--> Abstract: Diagenesis, Fluid, and Thermal History of Carbonate Mudrocks: An Example from the Lower Lodgepole Formation, Williston Basin, by Goldstein, Robert H.; Mitchell, Ray W.; #90163 (2013)

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Diagenesis, Fluid, and Thermal History of Carbonate Mudrocks: An Example from the Lower Lodgepole Formation, Williston Basin

Goldstein, Robert H.; Mitchell, Ray W.

Petrographic and geochemical techniques, typically used to study conventional reservoir rocks, can also be used on carbonate mudrocks in resource plays. Results can elucidate porosity evolution, diagenesis, fluid and thermal history. The fine grain size of the lower Lodgepole lime mudstone precludes the use of many petrographic techniques in the matrix, but optically resolvable diagenetic features can be studied in intraparticle pores, secondary pores (molds and fractures), interparticle pores in grainy facies, and in stratigraphically equivalent mound facies. A complex history of at least 30 diagenetic events is documented for the Scallion and Carrington facies using CL and UV petrography, fluid inclusions, and stable C/O isotopes.

The paragenesis is grouped into 4 major categories - submarine, early burial, late burial, and Laramide/post-Laramide late burial. During early burial, compaction and dewatering are dominant, resulting in fracturing and partial dolomitization of the matrix. In the Scallion, discontinuous spar-filled fractures are common in nodules. Based on the shapes, fractures result from shrinkage by dewatering and compaction. Yellow-orange fluorescent rhombic dolomite is common in clay-rich seams around nodules, in burrows and lining some early fractures. Stable isotope data and position in the paragenesis suggest the dolomite may result from fluid migrating from the underlying Bakken Shale.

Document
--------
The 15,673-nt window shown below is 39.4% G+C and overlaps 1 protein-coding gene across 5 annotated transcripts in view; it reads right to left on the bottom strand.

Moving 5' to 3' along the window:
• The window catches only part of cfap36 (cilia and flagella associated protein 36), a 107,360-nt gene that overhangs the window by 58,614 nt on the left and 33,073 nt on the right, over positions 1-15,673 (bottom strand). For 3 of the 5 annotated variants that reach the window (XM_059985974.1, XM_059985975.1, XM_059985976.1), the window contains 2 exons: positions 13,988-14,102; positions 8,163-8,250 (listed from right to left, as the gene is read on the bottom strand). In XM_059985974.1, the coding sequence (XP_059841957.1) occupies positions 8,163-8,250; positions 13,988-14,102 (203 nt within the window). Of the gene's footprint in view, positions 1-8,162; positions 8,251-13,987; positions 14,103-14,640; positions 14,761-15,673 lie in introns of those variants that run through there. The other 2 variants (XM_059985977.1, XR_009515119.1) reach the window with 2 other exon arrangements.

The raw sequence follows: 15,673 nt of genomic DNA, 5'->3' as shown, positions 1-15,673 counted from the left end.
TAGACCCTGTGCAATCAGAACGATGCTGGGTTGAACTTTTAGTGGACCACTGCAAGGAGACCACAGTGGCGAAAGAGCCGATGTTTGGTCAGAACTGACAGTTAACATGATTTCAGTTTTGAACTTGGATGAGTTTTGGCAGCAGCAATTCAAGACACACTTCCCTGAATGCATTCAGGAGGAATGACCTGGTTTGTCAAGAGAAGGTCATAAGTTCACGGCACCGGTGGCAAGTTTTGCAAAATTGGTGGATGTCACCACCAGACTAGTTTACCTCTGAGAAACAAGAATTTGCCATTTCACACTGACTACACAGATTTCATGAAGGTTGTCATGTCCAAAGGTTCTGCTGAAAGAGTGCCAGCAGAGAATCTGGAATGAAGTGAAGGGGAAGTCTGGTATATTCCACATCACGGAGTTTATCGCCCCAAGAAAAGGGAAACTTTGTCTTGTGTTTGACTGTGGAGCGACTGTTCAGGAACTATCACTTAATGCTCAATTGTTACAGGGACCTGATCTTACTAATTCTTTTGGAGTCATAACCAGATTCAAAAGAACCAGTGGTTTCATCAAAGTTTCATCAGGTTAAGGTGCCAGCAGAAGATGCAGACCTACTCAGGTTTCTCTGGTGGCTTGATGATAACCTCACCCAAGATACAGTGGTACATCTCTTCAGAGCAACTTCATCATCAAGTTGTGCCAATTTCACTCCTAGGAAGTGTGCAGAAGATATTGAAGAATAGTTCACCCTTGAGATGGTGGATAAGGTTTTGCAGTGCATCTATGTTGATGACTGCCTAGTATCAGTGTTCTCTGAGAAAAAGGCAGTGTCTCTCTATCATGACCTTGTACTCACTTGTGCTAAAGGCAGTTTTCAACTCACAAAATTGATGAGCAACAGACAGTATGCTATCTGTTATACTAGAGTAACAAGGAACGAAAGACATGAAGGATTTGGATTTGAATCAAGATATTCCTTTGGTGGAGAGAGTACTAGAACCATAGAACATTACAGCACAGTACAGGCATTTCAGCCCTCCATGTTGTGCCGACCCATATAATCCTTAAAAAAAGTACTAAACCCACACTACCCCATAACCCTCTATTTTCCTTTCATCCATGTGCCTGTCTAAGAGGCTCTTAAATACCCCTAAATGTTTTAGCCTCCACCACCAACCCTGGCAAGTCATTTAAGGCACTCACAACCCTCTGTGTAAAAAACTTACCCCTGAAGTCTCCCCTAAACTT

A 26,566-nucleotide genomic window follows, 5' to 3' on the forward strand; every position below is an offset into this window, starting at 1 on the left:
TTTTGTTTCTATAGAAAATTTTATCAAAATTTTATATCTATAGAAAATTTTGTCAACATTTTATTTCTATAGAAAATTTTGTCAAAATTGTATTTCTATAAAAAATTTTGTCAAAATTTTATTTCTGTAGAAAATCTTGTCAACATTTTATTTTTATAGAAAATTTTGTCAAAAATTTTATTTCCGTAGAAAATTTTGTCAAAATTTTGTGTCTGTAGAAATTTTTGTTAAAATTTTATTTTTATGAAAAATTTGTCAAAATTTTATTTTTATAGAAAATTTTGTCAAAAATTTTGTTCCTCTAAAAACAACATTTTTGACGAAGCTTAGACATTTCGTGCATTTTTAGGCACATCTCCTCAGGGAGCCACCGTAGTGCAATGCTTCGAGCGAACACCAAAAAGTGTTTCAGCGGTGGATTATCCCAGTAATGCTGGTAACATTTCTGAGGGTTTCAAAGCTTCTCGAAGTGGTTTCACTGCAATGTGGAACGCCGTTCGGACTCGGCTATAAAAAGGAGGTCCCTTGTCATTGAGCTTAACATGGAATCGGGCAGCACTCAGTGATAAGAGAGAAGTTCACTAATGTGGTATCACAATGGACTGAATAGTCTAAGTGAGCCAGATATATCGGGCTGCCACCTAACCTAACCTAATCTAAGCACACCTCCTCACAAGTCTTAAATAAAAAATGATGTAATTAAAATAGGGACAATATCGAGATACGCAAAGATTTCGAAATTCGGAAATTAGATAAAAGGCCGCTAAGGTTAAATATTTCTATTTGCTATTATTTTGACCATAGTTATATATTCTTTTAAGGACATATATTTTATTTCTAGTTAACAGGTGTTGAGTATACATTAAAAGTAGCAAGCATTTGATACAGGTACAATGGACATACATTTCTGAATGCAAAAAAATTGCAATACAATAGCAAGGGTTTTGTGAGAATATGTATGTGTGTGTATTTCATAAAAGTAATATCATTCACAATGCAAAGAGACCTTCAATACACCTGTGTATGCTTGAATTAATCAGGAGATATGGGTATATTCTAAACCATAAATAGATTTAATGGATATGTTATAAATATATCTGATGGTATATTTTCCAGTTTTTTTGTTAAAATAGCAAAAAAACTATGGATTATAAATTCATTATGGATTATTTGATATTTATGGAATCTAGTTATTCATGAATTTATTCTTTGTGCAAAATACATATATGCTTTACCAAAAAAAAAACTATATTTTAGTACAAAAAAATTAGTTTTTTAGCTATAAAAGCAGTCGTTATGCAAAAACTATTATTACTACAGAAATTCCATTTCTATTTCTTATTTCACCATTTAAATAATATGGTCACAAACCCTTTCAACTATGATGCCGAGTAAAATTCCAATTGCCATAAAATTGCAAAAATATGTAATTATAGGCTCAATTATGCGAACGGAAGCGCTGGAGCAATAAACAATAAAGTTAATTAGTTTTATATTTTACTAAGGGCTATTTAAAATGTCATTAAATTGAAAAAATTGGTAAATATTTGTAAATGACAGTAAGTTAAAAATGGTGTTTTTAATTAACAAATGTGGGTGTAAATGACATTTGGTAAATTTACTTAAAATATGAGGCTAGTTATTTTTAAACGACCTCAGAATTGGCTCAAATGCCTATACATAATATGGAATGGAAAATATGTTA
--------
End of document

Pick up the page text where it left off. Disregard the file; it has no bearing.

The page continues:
The post-Mississippian, pre-Laramide system included pressure solution, moldic pores, and calcite cementation. Fluid inclusion data indicate that some late burial calcite cements precipitated from concentrated brines at temperatures between 84-110 degrees C.

Laramide and later tectonism caused deformation and fracturing. Fractures and pores were enlarged by corrosive fluids and then reduced by calcite and baroque dolomite. The calcite cements formed up to about 130 degrees C. Fluid inclusion data indicate the dolomite precipitated from brines with pulsing temperatures up to 150 degrees C, indicating hydrothermal fluid flow. There is a close association between fracturing, multiple oil migration events, and dolomite precipitation. The geothermometry results can be integrated with organic analyses to improve constraints on basin models.

The observations point to a more dynamic fluid and thermal history than previously hypothesized. Similar studies could be broadly applied to improve understanding of carbonate-rich resource plays elsewhere.


AAPG Search and Discovery Article #90163©2013AAPG 2013 Annual Convention and Exhibition, Pittsburgh, Pennsylvania, May 19-22, 2013